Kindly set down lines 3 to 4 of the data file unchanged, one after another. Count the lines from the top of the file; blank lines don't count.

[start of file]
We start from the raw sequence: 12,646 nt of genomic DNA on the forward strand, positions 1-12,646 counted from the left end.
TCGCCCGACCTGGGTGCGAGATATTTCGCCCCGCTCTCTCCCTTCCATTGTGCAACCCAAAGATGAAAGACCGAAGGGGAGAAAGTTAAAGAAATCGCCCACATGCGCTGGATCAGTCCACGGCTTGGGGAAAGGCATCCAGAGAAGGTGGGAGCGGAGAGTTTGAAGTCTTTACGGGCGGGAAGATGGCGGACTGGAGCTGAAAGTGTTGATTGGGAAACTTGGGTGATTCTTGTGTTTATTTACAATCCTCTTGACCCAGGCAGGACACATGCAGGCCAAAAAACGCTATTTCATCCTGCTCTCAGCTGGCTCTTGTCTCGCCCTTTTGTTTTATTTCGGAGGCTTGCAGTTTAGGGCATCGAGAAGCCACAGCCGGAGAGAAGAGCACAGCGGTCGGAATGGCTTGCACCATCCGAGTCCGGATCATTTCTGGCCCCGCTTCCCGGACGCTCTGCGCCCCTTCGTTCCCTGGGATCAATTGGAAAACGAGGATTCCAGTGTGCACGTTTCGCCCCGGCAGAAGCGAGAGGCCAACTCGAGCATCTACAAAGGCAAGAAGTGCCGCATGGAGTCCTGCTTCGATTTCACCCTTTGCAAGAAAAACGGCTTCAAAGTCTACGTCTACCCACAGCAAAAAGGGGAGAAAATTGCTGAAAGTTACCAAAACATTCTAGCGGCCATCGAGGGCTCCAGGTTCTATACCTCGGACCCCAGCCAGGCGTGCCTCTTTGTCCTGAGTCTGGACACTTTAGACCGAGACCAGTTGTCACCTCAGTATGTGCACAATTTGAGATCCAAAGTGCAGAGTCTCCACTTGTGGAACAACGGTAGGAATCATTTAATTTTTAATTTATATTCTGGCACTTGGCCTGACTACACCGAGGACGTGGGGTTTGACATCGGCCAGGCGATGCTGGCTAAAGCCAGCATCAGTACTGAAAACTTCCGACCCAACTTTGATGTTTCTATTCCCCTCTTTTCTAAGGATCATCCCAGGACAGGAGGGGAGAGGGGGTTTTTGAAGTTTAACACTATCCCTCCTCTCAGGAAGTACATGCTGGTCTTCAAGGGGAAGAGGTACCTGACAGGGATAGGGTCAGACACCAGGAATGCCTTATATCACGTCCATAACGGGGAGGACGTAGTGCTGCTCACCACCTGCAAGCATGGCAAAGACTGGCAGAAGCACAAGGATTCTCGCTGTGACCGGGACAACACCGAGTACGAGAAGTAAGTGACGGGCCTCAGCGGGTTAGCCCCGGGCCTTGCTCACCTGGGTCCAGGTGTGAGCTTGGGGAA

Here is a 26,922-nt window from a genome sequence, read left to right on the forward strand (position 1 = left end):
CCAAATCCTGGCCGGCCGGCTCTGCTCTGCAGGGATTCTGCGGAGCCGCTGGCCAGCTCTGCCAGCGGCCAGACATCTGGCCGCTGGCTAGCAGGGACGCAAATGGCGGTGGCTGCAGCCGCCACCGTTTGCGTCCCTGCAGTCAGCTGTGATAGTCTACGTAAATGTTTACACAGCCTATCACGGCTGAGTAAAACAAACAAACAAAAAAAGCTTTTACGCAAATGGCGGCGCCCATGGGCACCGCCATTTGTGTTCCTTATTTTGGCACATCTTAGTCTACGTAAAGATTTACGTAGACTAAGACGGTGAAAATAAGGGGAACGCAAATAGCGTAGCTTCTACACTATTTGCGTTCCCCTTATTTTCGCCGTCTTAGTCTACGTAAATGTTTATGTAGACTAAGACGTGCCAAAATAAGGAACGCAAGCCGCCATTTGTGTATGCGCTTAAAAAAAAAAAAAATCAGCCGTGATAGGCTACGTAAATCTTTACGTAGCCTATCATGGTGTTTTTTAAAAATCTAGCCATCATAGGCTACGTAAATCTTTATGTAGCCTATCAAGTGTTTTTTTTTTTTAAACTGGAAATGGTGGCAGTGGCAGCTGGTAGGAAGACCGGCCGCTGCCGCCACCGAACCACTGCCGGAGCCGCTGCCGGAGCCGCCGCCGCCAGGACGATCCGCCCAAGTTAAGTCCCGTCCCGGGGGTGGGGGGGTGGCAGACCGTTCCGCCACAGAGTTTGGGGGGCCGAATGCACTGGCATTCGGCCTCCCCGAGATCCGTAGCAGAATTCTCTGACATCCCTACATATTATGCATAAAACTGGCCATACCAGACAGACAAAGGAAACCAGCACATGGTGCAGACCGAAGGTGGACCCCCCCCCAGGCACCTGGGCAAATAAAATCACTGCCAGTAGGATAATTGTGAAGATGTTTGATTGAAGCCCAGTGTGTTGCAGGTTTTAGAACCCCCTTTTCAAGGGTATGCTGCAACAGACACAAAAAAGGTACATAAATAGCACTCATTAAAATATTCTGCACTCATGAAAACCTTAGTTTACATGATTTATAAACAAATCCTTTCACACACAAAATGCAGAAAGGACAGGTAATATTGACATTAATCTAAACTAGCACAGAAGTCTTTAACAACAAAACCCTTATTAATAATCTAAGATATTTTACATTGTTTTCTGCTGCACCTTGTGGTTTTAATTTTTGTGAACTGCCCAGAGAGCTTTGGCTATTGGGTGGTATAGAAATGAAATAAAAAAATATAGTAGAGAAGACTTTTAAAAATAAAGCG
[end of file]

Here is a 26,922-nt window from a genome sequence, read left to right on the forward strand (position 1 = left end):
CCAAATCCTGGCCGGCCGGCTCTGCTCTGCAGGGATTCTGCGGAGCCGCTGGCCAGCTCTGCCAGCGGCCAGACATCTGGCCGCTGGCTAGCAGGGACGCAAATGGCGGTGGCTGCAGCCGCCACCGTTTGCGTCCCTGCAGTCAGCTGTGATAGTCTACGTAAATGTTTACACAGCCTATCACGGCTGAGTAAAACAAACAAACAAAAAAAGCTTTTACGCAAATGGCGGCGCCCATGGGCACCGCCATTTGTGTTCCTTATTTTGGCACATCTTAGTCTACGTAAAGATTTACGTAGACTAAGACGGTGAAAATAAGGGGAACGCAAATAGCGTAGCTTCTACACTATTTGCGTTCCCCTTATTTTCGCCGTCTTAGTCTACGTAAATGTTTATGTAGACTAAGACGTGCCAAAATAAGGAACGCAAGCCGCCATTTGTGTATGCGCTTAAAAAAAAAAAAAATCAGCCGTGATAGGCTACGTAAATCTTTACGTAGCCTATCATGGTGTTTTTTAAAAATCTAGCCATCATAGGCTACGTAAATCTTTATGTAGCCTATCAAGTGTTTTTTTTTTTTAAACTGGAAATGGTGGCAGTGGCAGCTGGTAGGAAGACCGGCCGCTGCCGCCACCGAACCACTGCCGGAGCCGCTGCCGGAGCCGCCGCCGCCAGGACGATCCGCCCAAGTTAAGTCCCGTCCCGGGGGTGGGGGGGTGGCAGACCGTTCCGCCACAGAGTTTGGGGGGCCGAATGCACTGGCATTCGGCCTCCCCGAGATCCGTAGCAGAATTCTCTGACATCCCTACATATTATGCATAAAACTGGCCATACCAGACAGACAAAGGAAACCAGCACATGGTGCAGACCGAAGGTGGACCCCCCCCCAGGCACCTGGGCAAATAAAATCACTGCCAGTAGGATAATTGTGAAGATGTTTGATTGAAGCCCAGTGTGTTGCAGGTTTTAGAACCCCCTTTTCAAGGGTATGCTGCAACAGACACAAAAAAGGTACATAAATAGCACTCATTAAAATATTCTGCACTCATGAAAACCTTAGTTTACATGATTTATAAACAAATCCTTTCACACACAAAATGCAGAAAGGACAGGTAATATTGACATTAATCTAAACTAGCACAGAAGTCTTTAACAACAAAACCCTTATTAATAATCTAAGATATTTTACATTGTTTTCTGCTGCACCTTGTGGTTTTAATTTTTGTGAACTGCCCAGAGAGCTTTGGCTATTGGGTGGTATAGAAATGAAATAAAAAAATATAGTAGAGAAGACTTTTAAAAATAAAGCG